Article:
When billionaire wunderkind Mark Zuckerberg recently changed his Facebook status from single to married, divorce attorneys across the country speculated on whether a wave of couples may head in the opposite direction now that the company has launched its mammoth (and currently, controversial) IPO.
"When Google went public, there was a wave of divorces," commented California divorce attorney Steve Cone in an interview with the Financial Times. "When Cisco went public there was a wave of divorces. I expect a similar wave shortly after Facebook goes public."
So what's the connection between IPOs and divorce? Some commentators think that, flush with cash - and for some, the wads are well beyond the 6 and even 7-figure mark - unhappy couples who may have been avoiding divorce for a while suddenly find themselves with the financial security to untie the knot.
And of course, some folks don't handle newfound wealth very well, and can start expressing behaviors - arrogance, entitlement, and so on -- that their spouse finds difficult to bear.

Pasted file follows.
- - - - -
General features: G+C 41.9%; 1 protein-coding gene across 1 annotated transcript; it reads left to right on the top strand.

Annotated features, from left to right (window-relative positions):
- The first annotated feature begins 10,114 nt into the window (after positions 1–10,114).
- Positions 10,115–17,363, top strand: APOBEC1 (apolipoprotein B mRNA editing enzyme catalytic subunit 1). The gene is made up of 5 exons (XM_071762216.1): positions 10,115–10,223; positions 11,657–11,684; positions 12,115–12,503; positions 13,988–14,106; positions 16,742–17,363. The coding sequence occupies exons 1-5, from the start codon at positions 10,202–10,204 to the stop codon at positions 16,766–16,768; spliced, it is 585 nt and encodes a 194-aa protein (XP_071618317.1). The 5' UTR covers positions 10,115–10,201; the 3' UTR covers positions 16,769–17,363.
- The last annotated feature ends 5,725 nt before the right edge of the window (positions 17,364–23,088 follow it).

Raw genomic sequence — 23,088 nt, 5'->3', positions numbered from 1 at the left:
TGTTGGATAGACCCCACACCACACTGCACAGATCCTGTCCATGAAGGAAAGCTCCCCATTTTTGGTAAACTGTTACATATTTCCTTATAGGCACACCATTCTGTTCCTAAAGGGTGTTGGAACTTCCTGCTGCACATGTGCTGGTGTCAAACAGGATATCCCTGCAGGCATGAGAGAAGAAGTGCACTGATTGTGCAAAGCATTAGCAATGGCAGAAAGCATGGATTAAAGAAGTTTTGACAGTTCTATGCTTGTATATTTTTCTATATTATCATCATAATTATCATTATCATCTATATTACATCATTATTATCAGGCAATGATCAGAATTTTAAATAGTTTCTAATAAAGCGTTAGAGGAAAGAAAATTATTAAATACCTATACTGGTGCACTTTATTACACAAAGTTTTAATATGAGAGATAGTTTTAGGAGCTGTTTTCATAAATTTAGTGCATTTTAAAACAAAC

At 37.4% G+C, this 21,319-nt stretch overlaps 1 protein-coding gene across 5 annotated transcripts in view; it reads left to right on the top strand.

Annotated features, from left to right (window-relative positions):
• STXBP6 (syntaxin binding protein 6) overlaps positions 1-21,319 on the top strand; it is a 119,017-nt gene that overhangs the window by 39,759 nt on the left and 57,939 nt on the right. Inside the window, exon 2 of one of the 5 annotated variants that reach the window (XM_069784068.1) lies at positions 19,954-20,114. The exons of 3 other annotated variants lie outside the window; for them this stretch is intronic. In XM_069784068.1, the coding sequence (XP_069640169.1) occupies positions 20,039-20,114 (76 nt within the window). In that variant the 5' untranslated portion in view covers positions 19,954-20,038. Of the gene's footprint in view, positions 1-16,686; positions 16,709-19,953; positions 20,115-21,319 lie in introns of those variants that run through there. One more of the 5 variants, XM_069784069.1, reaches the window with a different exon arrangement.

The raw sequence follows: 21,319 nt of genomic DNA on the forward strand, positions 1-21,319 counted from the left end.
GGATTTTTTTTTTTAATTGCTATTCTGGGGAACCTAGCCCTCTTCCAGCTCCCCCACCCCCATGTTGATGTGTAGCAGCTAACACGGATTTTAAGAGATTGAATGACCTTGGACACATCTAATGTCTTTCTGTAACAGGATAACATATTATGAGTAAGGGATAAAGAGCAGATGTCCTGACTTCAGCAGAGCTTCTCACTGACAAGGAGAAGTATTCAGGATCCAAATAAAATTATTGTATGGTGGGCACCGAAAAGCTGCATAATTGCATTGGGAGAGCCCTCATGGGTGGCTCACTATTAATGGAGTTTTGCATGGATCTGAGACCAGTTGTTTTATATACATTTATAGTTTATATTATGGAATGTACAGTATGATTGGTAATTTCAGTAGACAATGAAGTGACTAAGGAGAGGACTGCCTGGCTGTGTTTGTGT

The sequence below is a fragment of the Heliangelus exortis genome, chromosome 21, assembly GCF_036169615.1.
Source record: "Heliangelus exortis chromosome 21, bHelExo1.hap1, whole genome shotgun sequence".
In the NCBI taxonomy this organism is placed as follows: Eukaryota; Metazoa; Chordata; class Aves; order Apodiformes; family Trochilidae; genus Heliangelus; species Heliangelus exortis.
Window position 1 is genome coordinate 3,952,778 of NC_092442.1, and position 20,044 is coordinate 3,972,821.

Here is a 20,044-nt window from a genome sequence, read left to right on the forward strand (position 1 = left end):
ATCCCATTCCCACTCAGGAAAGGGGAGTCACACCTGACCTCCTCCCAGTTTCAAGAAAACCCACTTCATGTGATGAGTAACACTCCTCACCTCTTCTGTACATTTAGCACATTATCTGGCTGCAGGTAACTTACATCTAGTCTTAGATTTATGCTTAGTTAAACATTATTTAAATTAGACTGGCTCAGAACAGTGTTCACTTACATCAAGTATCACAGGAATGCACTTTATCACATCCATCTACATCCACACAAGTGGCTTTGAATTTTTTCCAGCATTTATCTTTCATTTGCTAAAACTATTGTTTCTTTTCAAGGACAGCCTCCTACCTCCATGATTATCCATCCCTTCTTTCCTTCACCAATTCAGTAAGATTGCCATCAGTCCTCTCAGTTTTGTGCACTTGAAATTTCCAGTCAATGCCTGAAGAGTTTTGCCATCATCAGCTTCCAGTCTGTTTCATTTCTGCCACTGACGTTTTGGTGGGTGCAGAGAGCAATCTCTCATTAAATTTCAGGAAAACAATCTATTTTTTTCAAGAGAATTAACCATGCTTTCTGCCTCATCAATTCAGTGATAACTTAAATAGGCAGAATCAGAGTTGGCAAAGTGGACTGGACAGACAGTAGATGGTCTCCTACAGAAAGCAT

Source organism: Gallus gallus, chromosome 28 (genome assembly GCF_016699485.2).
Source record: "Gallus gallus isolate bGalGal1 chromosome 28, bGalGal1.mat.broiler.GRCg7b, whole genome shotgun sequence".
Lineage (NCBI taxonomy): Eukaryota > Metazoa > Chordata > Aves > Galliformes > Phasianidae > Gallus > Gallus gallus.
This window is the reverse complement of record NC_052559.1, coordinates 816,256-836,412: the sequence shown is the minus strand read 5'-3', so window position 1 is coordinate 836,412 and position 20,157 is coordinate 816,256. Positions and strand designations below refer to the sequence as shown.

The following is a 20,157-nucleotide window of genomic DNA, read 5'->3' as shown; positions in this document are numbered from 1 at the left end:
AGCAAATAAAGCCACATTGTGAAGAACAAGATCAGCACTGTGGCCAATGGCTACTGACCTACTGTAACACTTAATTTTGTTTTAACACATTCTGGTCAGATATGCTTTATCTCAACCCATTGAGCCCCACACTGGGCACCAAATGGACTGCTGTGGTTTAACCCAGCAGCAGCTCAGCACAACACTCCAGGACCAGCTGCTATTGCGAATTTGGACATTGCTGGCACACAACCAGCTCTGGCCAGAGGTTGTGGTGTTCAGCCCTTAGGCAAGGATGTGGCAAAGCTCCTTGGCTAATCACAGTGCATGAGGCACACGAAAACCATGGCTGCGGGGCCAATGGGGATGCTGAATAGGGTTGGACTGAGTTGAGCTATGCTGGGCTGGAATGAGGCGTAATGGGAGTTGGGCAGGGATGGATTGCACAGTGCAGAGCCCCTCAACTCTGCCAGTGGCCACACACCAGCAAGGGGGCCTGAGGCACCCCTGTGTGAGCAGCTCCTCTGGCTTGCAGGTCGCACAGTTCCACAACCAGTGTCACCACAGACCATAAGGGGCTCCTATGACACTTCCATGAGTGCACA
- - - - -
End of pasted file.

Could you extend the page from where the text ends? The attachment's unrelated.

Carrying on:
And then there are those who think that it's time to upgrade everything in their life - including their significant other.
"There's this feeling that they can have it all," commented Nicole Baras Feuer, co-director of the New York-based Start Over Smart divorce expo. "They can trade in a spouse and have something better."
But it's not just divorce attorneys who are gearing up for a spike in business. The marriage industry is also poised for some Facebook-related growth.
"A windfall can make couples feel ready to tie the knot," commented Jean Marks, a wedding planner in Palo Alto, who also anticipates an increase in extravagant weddings now that couples have the financial freedom to party like a Kardashian.
Ultimately, when the dust clears, whether Facebook's IPO triggers more divorces than marriages or the opposite, this much is certain: it'll have obliged a shocking number of people to change their Facebook marital status, one way or the other.
With files from The Globe and Mail.